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State-Of-The-Art Walk-Behind Cultivator
“I tried using a couple of different commercial walk-behind cultivators to break ground for my garden, but the tines were spaced too close together and plugged up on sod clumps, weeds and roots. So I finally decided to build my own walk-behind cultivator that won’t plug up,” says Perry Gingerich, Wadena, Minn.  
  His cultivator covers a full 15-in. working width and has 3 rows of shanks with 3 1/4-in. wide shovels welded onto them. There are 2 shanks on the front and back rows spaced 10 in. apart, and one shank in the middle. All shanks bolt onto a rectangular flat iron frame that’s bolted to a short length of square tubing.
  “Most walk-behind cultivators have narrower shovels, with about a 1 1/2-in. gap between them that never gets touched. The shovels on my cultivator are tapered and lay flatter with the ground so there’s no gap between them,” says Gingerich.
  The cultivator rides on a single wheel on front and has wooden handles with a pipe connecting them on back. “The design lets you push against the pipe with your stomach and your whole body, whereas with other walk-behind cultivators you have to push everything with your wrists and shoulders, which is harder to do,” says Gingerich.
  But he says the cultivator’s best feature is that it has built-in “weed pullers” - a pair of V-shaped slots notched into each side of the point. “If the weeds just bend out of the way as I move forward without coming out of the ground, I can back up and the V-notch on either side of the shovel will catch them and pull them out,” says Gingerich. “Sometimes the notch just cuts through the weed’s root, but other times it catches on the root and pulls it right out of the ground. I’ve had very good results with it.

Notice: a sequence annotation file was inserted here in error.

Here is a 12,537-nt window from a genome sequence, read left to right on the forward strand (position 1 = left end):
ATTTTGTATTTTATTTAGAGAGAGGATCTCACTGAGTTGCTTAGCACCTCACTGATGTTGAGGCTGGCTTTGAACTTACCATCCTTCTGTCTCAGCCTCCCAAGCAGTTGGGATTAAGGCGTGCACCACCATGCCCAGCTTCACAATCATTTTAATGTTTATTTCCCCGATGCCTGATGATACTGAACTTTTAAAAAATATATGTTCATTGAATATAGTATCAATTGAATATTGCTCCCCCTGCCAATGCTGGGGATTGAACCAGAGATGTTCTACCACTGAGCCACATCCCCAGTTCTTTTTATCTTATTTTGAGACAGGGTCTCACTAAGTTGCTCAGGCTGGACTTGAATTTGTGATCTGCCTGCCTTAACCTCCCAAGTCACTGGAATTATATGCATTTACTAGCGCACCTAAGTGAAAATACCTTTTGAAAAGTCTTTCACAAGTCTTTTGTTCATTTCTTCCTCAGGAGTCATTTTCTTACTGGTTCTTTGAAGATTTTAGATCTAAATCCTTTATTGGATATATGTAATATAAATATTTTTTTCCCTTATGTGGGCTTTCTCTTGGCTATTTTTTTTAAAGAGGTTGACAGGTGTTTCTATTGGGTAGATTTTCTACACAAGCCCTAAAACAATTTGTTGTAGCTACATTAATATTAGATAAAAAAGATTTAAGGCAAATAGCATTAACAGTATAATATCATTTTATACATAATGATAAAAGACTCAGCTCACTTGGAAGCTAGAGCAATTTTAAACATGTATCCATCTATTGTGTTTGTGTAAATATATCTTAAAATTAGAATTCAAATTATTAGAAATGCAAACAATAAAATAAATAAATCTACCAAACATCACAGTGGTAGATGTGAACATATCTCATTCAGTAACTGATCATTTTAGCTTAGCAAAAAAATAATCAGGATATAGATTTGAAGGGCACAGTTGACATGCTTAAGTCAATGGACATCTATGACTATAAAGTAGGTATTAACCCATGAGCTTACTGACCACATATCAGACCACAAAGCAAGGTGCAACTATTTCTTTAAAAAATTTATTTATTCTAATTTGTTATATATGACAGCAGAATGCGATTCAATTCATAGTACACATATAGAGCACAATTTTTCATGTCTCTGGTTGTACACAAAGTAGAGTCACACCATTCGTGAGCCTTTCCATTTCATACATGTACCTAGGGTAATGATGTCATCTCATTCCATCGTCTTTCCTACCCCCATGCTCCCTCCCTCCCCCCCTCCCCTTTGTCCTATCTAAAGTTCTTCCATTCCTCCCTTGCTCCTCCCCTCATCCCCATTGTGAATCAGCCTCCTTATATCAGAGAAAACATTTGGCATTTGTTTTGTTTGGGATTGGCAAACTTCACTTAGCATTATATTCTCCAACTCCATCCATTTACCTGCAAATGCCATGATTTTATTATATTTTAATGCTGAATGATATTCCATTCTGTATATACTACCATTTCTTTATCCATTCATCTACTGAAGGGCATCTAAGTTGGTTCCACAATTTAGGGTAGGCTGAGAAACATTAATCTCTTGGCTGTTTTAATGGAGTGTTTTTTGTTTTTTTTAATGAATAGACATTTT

“I used my cultivator last year for the first time and had very few problems with plugging, and very few weeds that I couldn’t pull out.”
  By pulling a pin, Gingerich can remove all the shovels and attach a 2-row marker, which he can adjust anywhere from 18 to 36 in. wide.
  He also built a row marker attachment with 2 shovels on it. It installs by unbolting the frame that holds the shanks and shovels from the square tubing and bolting the frame of the row marker attachment in its place.
  “I’m thinking about making more attachments for my cultivator, including a pony hitch, but I don’t have anything on paper yet,” says Gingerich, who notes that he’s willing to build the cultivator for others and can make it with 4 shovels instead of 5.
  The 5-tine model sells for $170 and the 4-shovel for $160. The row marker sells for $25 and the pony hitch for $12. All prices are postage paid.
  Contact: FARM SHOW Followup, Perry Gingerich, JR’s Sandblassting and Painting, 30225 610th Ave., Wadena, Minn. 56482.

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2017 - Volume #41, Issue #4